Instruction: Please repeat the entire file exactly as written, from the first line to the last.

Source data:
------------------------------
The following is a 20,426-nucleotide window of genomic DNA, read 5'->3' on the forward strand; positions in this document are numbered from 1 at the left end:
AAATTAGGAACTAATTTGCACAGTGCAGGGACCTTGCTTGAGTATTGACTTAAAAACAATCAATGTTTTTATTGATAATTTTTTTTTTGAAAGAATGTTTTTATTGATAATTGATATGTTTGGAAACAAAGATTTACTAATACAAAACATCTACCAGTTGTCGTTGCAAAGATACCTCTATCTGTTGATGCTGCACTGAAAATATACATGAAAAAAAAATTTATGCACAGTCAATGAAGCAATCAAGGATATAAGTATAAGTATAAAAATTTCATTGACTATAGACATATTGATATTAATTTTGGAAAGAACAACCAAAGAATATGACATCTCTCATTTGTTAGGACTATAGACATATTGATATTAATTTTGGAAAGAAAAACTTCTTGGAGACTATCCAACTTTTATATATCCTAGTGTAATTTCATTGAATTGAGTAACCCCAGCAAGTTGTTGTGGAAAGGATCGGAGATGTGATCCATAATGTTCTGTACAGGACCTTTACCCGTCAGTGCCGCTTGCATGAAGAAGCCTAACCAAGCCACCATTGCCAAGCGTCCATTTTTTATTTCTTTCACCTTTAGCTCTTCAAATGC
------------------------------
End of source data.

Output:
The following is a 20,426-nucleotide window of genomic DNA, read 5'->3' on the forward strand; positions in this document are numbered from 1 at the left end:
AAATTAGGAACTAATTTGCACAGTGCAGGGACCTTGCTTGAGTATTGACTTAAAAACAATCAATGTTTTTATTGATAATTTTTTTTTTGAAAGAATGTTTTTATTGATAATTGATATGTTTGGAAACAAAGATTTACTAATACAAAACATCTACCAGTTGTCGTTGCAAAGATACCTCTATCTGTTGATGCTGCACTGAAAATATACATGAAAAAAAAATTTATGCACAGTCAATGAAGCAATCAAGGATATAAGTATAAGTATAAAAATTTCATTGACTATAGACATATTGATATTAATTTTGGAAAGAACAACCAAAGAATATGACATCTCTCATTTGTTAGGACTATAGACATATTGATATTAATTTTGGAAAGAAAAACTTCTTGGAGACTATCCAACTTTTATATATCCTAGTGTAATTTCATTGAATTGAGTAACCCCAGCAAGTTGTTGTGGAAAGGATCGGAGATGTGATCCATAATGTTCTGTACAGGACCTTTACCCGTCAGTGCCGCTTGCATGAAGAAGCCTAACCAAGCCACCATTGCCAAGCGTCCATTTTTTATTTCTTTCACCTTTAGCTCTTCAAATGC